In good time for the release of the latest Twilight instalment, Part 1 of Breaking Dawn (due in November) comes the... erm, long-awaited conclusion to my Twilight Saga critique, now looking at the third part in the original trilogy: Eclipse. Those of you who’ve endured my previous two reviews of Twilight and Twilight: New Moon will probably know exactly what to expect here. The first movie was vaguely enjoyable mainly through the unintentional humour it evoked in most non-Twi-hard fans – teen angst to the extreme, gazing off into the distance like the whole cast had taken their acting lessons from Horatio out of CSI: Miami, and a ludicrous script all helped no end in this respect. Following a loose Pride & Prejudice storyline, I was far from offended by Twilight, but I also thought it was pretty far from good. Then I checked out the sequel, and overlong whine-fest which took a Romeo & Juliet thread and inserted in a pointless love triangle set against the backdrop of the ongoing werewolf/vampire blood-feud. Still, it maintained the unintentional humour despite its status as a kind-of filler episode between the first movie and this, the third in the Twilight Saga (originally there was never supposed to be a story in between, which is probably why it feels like such a filler).
Here we go again. 18 year-old Bella was a new girl who moved to a small town to live with her estranged dad, the town sheriff. At school there, she met Edward, a big drama queen who happens to be a hundred-plus year-old vampire trapped in a brooding, angst-driven teenager’s body. After much gazing off into the distance, and about 5 minutes of knowing one another, the two ridiculously confessed their undying love for one another. But things, of course, can never be that simple when it comes to immature teen romance, and so we had a whole movie’s worth of will-they-won’t-they moments which first involved the difficulty in a relationship between a precocious teenage girl and an immature vampire, and then developed on to involve the awkward and unnecessary love triangle between those two and a short-tempered teen werewolf, Jacob, who doesn’t own any shirts.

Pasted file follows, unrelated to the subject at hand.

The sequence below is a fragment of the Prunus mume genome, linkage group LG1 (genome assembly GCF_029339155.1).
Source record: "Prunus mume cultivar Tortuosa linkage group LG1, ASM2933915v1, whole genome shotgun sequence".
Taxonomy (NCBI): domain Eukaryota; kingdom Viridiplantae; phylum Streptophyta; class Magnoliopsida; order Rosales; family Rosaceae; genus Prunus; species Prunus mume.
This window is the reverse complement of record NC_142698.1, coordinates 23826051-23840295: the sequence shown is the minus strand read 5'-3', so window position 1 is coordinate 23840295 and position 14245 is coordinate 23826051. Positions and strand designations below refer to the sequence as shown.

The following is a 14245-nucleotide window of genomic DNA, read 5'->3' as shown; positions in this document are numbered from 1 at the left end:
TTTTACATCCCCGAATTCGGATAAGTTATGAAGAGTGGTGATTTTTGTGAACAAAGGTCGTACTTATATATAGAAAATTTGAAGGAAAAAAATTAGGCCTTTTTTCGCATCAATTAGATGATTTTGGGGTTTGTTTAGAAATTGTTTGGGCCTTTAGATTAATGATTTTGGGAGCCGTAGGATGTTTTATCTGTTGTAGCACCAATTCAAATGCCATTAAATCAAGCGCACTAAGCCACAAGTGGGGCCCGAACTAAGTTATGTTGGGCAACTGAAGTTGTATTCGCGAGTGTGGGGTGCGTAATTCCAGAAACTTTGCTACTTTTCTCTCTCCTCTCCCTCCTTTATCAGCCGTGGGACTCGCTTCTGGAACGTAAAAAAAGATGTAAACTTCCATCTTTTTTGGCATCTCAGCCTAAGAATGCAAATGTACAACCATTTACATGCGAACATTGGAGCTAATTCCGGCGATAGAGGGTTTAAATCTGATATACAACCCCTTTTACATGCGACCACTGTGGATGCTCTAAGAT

After going on a stupid quest to sacrifice himself for Bella, facing off against the massively camp uber-vampires, the Volturi, Bella first hates Edward, getting closer to Jacob instead, before realising what Edward is doing and going to stop him and save his life. That she does (unfortunately) and the two, once again, go on to supposedly live happily ever after.
“I promise to love you every moment of forever. Would you do me the extraordinary honour of marrying me?”
Well, on that cliffhanger (which surely can’t have had anybody waiting on tenterhooks for what will happen next!?) we get to the third movie, Eclipse. Edward and Bella are arguing over marriage, but they eventually settle on the decision to wait until graduation, at which point they will tell Bella’s dad about their intention to get married and turn Bella into a vampire. How thoughtful. At the same time old enemy Victoria, the mate of a vampire Edward killed to save Bella, is amassing a gang of newborns to help her take her revenge.
To complicate matters further, Edward lies to Bella to save her life, and when she finds out, she reacts expectedly childishly – running into the arms of Jacob to punish Edward. She then tells Jacob of her intentions to marry Edward and he gets understandably angry, so she runs back to Edward. Repeat for two hours.
As news of Victoria’s newborn army spreads, Edward’s family, the Cullens, and Jacob’s family of wolves decide to make a temporary truce to protect Bella. This makes room for a totally unnecessary training montage where Jasper Cullen gets to put into effect his previous fight knowledge, and also gives the writers some opportunity to flesh out characters like him and Rosdee, offering up their background (just like the backgrounds of some of the other Cullens were covered in the last instalment). Of course somewhere in the midst of it there’s some nefarious plan by the evil Volturi going on, and you can just tell that they are behind it all.
It’s all heading in one direction – a big fight. But, at the end of the day, even if they all survive, who will Bella choose? She may love Edward, but she’s clearly got feelings for Jacob – how long can she mess them both around before we get to a conclusion? (don’t even try to answer that question)
“This wasn't a choice between you and Jacob. It was a choice between who I am and who I should be.”